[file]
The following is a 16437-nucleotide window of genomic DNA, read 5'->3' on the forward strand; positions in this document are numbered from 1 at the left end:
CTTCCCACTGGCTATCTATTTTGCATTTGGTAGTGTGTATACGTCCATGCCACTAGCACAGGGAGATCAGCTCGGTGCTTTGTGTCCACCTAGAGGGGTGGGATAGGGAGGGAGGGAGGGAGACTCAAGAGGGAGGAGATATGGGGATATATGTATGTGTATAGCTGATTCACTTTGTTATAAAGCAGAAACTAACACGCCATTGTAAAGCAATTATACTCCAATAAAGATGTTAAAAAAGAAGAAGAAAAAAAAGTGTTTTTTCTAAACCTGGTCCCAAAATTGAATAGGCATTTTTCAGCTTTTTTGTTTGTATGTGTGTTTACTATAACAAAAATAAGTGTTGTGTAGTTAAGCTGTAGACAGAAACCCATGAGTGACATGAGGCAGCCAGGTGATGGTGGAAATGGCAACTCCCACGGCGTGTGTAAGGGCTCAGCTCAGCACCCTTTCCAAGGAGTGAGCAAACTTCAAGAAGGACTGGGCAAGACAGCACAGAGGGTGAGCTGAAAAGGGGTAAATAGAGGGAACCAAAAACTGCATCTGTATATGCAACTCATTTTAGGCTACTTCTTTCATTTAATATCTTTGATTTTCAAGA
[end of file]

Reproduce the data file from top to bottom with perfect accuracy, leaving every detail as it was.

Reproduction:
The following is a 16437-nucleotide window of genomic DNA, read 5'->3' on the forward strand; positions in this document are numbered from 1 at the left end:
CTTCCCACTGGCTATCTATTTTGCATTTGGTAGTGTGTATACGTCCATGCCACTAGCACAGGGAGATCAGCTCGGTGCTTTGTGTCCACCTAGAGGGGTGGGATAGGGAGGGAGGGAGGGAGACTCAAGAGGGAGGAGATATGGGGATATATGTATGTGTATAGCTGATTCACTTTGTTATAAAGCAGAAACTAACACGCCATTGTAAAGCAATTATACTCCAATAAAGATGTTAAAAAAGAAGAAGAAAAAAAAGTGTTTTTTCTAAACCTGGTCCCAAAATTGAATAGGCATTTTTCAGCTTTTTTGTTTGTATGTGTGTTTACTATAACAAAAATAAGTGTTGTGTAGTTAAGCTGTAGACAGAAACCCATGAGTGACATGAGGCAGCCAGGTGATGGTGGAAATGGCAACTCCCACGGCGTGTGTAAGGGCTCAGCTCAGCACCCTTTCCAAGGAGTGAGCAAACTTCAAGAAGGACTGGGCAAGACAGCACAGAGGGTGAGCTGAAAAGGGGTAAATAGAGGGAACCAAAAACTGCATCTGTATATGCAACTCATTTTAGGCTACTTCTTTCATTTAATATCTTTGATTTTCAAGA